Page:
In its highest form, bartending is an intimate, one-to-one experience. A bartender reads your preferences and desires, and with deft dexterity pulls from a full range of ingredients behind the bar to craft something that speaks to your tastes. It’s a casual, two-way conversation. Gone for the most part are the days of uniformed bartenders speaking in hushed tones, moving into the background once the drink is made. These days, we expect the best bartenders to be accessible – our friend who happens to have an encyclopedic knowledge of spirits and cocktails, while retaining a certain edginess and maybe a few tattoos hinting at interesting stories.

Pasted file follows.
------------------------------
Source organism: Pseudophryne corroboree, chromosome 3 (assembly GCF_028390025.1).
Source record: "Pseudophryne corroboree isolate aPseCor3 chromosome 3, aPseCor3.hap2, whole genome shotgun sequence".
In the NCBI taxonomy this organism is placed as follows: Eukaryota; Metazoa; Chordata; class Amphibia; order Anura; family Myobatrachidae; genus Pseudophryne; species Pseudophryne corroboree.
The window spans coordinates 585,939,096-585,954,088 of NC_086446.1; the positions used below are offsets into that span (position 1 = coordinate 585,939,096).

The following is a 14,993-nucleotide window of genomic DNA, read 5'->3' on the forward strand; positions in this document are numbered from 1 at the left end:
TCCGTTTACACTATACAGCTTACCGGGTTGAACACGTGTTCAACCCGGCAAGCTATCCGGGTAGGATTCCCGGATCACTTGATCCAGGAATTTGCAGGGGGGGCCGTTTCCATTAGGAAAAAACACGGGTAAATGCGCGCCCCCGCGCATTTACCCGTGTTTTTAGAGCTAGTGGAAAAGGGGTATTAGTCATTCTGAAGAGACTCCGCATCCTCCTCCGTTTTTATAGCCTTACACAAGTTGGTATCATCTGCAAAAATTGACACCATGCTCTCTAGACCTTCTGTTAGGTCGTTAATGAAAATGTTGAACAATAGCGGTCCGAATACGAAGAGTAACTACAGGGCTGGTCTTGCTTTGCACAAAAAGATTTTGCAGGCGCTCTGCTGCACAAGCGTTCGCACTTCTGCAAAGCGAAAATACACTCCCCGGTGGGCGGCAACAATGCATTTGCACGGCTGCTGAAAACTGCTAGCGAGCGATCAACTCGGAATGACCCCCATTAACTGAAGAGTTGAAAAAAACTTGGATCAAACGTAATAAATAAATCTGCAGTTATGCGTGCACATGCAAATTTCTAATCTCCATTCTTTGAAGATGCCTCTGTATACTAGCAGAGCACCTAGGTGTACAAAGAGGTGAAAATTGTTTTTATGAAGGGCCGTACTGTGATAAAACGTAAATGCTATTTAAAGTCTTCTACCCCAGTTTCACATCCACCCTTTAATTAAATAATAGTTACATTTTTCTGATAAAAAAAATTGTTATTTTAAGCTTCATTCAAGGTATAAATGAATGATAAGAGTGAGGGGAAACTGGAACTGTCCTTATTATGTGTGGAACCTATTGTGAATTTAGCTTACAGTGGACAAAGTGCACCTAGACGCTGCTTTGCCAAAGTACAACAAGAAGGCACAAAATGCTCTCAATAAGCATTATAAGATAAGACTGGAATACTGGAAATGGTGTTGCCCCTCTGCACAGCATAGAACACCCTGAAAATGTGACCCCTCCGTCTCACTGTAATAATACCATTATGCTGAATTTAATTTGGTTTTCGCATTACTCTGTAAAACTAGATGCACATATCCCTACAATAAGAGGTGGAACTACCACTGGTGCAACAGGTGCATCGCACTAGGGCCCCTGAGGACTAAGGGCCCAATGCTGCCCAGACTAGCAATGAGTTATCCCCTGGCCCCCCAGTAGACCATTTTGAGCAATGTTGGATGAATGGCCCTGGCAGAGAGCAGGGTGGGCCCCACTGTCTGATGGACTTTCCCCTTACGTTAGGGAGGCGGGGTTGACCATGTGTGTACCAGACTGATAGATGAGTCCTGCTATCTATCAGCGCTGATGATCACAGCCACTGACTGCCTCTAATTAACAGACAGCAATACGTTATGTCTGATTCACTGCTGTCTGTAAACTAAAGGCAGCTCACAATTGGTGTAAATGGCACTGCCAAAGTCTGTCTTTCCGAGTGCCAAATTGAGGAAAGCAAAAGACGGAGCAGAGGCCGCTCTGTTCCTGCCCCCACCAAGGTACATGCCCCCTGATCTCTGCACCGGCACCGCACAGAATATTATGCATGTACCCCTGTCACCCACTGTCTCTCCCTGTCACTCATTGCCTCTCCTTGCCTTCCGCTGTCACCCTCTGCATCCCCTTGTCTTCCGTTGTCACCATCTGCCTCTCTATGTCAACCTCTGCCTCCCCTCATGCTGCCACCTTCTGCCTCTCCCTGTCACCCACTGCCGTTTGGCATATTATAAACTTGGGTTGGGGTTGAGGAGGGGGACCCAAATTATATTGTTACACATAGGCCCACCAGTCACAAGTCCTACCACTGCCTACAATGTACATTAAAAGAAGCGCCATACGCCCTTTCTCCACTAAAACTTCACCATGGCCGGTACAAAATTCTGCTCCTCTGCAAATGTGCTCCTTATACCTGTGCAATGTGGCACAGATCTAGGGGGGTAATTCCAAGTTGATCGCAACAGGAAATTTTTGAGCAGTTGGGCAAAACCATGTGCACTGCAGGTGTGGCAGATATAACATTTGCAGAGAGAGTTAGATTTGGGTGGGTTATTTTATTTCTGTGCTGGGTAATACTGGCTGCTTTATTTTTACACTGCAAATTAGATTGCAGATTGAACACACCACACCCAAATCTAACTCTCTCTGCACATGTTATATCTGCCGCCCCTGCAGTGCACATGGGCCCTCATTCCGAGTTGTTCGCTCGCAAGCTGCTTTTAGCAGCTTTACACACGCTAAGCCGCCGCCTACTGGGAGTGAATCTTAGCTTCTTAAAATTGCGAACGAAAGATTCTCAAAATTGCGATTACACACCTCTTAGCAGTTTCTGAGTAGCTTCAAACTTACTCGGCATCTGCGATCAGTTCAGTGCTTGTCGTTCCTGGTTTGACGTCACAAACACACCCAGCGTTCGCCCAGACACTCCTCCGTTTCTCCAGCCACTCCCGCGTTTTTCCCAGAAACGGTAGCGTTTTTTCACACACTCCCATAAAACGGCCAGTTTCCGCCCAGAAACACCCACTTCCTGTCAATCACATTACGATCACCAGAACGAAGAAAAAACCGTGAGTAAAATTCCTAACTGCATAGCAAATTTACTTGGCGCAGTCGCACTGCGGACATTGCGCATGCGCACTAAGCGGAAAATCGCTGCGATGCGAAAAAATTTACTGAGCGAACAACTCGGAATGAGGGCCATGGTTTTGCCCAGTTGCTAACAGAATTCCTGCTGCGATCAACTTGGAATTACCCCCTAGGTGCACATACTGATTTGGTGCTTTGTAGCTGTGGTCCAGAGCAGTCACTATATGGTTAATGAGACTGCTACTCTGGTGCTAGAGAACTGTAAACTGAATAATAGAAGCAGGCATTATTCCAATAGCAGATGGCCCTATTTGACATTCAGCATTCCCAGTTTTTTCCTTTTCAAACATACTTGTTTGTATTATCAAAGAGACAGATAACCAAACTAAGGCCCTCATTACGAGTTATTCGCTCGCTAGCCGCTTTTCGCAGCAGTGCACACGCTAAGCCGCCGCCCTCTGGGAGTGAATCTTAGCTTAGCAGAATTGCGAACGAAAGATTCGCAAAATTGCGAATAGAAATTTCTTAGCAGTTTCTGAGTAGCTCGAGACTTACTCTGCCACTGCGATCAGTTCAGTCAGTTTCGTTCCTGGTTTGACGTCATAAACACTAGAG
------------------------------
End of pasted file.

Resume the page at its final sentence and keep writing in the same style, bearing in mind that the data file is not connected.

In this light, it’s a bit surreal to be sitting among several dozen of the most innovative bartenders from around the world–not across the bar at their home bases in London, Amsterdam, New York, or Bangkok, but rather, in a former U.S. Federal Reserve building in San Francisco. All are impeccably dressed in suits. One by one, eight of them climb onto stage, a backdrop of mirrors and dozens of Bacardi rum bottles arranged in rows for maximum visual wow factor. After carefully arranging the proper ingredients necessary to make exactly two cocktails, they spend a precise seven minutes presenting their story while crafting two identical cocktails. In front of them, seated in giant overstuffed leather chairs, are four of the most famous people in the spirits and bartending world, judging their every move and utterance. It’s a far cry from sitting with these talented competitors at their own bars. Nonetheless, their presentation, storytelling, and cocktail may well turn one of them and their carefully honed recipe into a household name in the global cocktail community. Their winning cocktail–featuring Bacardi rum, of course–will become a cornerstone of their legacy, hence the competition’s name: the Bacardi Legacy Global Cocktail Competition.